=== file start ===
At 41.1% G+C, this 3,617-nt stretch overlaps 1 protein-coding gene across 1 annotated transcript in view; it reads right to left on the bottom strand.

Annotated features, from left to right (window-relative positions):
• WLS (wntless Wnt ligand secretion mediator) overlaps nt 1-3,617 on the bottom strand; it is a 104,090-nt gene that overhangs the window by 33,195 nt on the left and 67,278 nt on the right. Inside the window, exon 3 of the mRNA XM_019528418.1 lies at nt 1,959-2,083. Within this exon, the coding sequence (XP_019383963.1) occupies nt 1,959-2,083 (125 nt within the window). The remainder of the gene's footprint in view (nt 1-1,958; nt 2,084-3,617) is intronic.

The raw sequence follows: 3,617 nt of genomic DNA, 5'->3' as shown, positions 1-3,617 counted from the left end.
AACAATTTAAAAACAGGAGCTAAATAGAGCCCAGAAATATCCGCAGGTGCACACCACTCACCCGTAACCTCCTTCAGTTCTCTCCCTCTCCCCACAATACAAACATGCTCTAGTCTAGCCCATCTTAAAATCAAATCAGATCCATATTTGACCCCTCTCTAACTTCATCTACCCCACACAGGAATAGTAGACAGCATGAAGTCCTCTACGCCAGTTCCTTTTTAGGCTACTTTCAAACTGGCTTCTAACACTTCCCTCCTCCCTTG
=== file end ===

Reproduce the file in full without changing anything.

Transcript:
At 41.1% G+C, this 3,617-nt stretch overlaps 1 protein-coding gene across 1 annotated transcript in view; it reads right to left on the bottom strand.

Annotated features, from left to right (window-relative positions):
• WLS (wntless Wnt ligand secretion mediator) overlaps nt 1-3,617 on the bottom strand; it is a 104,090-nt gene that overhangs the window by 33,195 nt on the left and 67,278 nt on the right. Inside the window, exon 3 of the mRNA XM_019528418.1 lies at nt 1,959-2,083. Within this exon, the coding sequence (XP_019383963.1) occupies nt 1,959-2,083 (125 nt within the window). The remainder of the gene's footprint in view (nt 1-1,958; nt 2,084-3,617) is intronic.

The raw sequence follows: 3,617 nt of genomic DNA, 5'->3' as shown, positions 1-3,617 counted from the left end.
AACAATTTAAAAACAGGAGCTAAATAGAGCCCAGAAATATCCGCAGGTGCACACCACTCACCCGTAACCTCCTTCAGTTCTCTCCCTCTCCCCACAATACAAACATGCTCTAGTCTAGCCCATCTTAAAATCAAATCAGATCCATATTTGACCCCTCTCTAACTTCATCTACCCCACACAGGAATAGTAGACAGCATGAAGTCCTCTACGCCAGTTCCTTTTTAGGCTACTTTCAAACTGGCTTCTAACACTTCCCTCCTCCCTTG